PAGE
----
“Hello, Dolly! perfectly showcases the company’s diverse and talented members,” says Kathryn. “There’s a large ensemble, which has allowed us to embrace our inclusive ethos, and the variation in roles really plays to everyone’s strengths. It’s a feel-good musical and the cast and creative team are having a wonderful time bringing it to life.

“The Joseph Rowntree Theatre is such a valuable asset for the York community, helping make theatre accessible for wider audiences. So, as well as being treated to a wonderful evening of entertainment, you’ll also be supporting a great cause and helping to play a part in keeping theatre alive in York.”

Joseph Rowntree Theatre Company, Hello, Dolly!, at Joseph Rowntree Theatre, York, February 8 to 11, 7.30pm plus 2.30pm Saturday matinee.Tickets: £15, under 18s, £13, on 01904 501935 or

Joseph Rowntree Theatre Company cast members rehearsing the title number in Hello, Dolly!

Joseph Rowntree Theatre Company’s cast for Hello, Dolly!

Dolly Levi: Helen Spencer

Horace Vandergelder: Alex Schofield

Cornelius Hackl: Stuart Sellens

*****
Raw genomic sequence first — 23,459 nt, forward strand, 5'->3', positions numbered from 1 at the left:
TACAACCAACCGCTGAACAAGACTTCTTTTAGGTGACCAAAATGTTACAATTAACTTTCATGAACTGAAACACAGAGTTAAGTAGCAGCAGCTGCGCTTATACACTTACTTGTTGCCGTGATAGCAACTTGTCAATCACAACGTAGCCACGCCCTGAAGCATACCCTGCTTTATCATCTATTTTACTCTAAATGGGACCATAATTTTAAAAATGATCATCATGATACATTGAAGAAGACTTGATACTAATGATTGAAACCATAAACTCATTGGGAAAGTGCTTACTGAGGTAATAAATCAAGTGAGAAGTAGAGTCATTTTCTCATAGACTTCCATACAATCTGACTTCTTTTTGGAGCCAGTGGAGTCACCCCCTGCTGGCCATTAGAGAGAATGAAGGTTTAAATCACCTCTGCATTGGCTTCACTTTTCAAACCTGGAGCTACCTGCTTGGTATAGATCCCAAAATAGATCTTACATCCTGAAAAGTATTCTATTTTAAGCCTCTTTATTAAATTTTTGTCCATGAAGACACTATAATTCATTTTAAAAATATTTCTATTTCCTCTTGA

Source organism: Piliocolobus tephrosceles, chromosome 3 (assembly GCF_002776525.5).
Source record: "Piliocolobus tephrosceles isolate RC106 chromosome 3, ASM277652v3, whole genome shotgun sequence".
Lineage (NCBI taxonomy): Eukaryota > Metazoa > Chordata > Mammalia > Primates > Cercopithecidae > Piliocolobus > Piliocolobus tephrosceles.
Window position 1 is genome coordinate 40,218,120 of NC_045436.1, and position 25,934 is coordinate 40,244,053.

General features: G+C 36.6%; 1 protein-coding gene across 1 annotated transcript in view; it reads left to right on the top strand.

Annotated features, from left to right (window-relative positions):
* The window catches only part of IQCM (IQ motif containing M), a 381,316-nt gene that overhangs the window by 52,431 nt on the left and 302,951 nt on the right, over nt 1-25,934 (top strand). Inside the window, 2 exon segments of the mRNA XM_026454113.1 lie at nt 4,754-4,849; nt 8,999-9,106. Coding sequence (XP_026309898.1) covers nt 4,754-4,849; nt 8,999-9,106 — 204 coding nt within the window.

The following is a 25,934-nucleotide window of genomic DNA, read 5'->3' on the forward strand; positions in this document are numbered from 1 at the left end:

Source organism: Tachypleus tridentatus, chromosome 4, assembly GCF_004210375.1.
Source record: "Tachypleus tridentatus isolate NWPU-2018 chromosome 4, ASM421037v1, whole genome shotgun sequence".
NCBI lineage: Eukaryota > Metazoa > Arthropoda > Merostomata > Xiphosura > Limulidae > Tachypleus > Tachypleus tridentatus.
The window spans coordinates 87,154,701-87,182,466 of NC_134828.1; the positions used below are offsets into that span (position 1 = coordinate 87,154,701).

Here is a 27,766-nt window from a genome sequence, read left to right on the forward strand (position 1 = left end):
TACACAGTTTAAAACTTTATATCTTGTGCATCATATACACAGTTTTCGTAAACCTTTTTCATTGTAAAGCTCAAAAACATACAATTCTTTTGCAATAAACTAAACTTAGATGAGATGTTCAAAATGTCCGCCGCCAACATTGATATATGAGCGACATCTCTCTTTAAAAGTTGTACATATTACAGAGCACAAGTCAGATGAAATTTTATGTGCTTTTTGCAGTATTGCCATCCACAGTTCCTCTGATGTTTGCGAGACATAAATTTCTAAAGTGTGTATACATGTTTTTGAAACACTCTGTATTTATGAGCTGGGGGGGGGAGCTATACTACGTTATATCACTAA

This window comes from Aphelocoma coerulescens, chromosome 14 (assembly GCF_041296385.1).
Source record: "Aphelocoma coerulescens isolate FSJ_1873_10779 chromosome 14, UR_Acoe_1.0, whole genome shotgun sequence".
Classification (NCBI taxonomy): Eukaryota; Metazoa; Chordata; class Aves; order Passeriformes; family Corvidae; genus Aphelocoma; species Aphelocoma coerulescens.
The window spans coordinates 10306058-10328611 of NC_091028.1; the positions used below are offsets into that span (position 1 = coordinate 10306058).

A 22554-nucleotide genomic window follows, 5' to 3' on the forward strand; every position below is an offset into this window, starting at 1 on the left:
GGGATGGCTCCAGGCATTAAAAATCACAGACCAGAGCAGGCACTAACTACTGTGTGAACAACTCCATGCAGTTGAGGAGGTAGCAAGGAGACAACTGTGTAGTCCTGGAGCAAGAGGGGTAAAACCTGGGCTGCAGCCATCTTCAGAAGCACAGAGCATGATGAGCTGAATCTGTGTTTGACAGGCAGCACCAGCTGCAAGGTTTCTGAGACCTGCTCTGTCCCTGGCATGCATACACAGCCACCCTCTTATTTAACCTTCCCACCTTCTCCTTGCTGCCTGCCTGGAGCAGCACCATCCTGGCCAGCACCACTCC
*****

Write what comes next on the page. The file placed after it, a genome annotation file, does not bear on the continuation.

Irene Molloy: Jennie Wogan-Wells

Barnaby Tucker: Jamie Benson

Minnie Fay: Jennifer Jones

Ambrose Kemper: Jonothan Wells

Ermengarde: Abigail Atkinson

Ernestina: Sophie Cooke

Rudolph: Nick Sephton

Mrs Rose/Ensemble: Vanessa Lee

Judge/Manny/Ensemble: Ben Huntley

Clerk/Ensemble: Lois Cross

Louis/Ensemble: Cameron O’Bryne

Harry/Ensemble: Gary Bateson

Hank/Ensemble: Jack James Fry

Ensemble: Michelle Atkinson; Helen Barugh; Victoria Beale; Pamela Bradley; Ashley Ginter; Lorna Newby; Jennifer Payne; Susanne Perkins; Zoe Sellens; Heather Stead and Jane Woolgar

Production team

Director: Kathryn Lay

Musical director: Martin Lay

Assistant director/choreographer: Lorna Newby

Assistant director: Rosy Rowley

Producer: Stuart Sellens

Stuart Sellens’s Cornelius Hackl, left, and Jamie Benson’s Barnaby Tucker

York Literature Festival opens a new chapter today…

Sarah Hall: opening event at York Literature Festival

YORK Literature Festival’s celebration of the written and spoken word opens today.

More than 20 live events will be held at venues across the city centre, such as York St John University, St Peter’s School and York Explore Library and Archive. 

Running until March 27, the festival launches this evening when two-time Booker Prize nominee Sarah Hall will be in conversation with Professor Abi Curtis at the new York St John University Creative Centre at 7pm, discussing her latest novel, Burntcoat, set in the first pandemic lockdown.

Pioneering reformer and president of the Supreme Court Lady Hale will discuss her autobiography, Spider Woman, A Life, in a free event at The Mount School, Dalton Terrace, tomorrow at 11am. Tickets are required.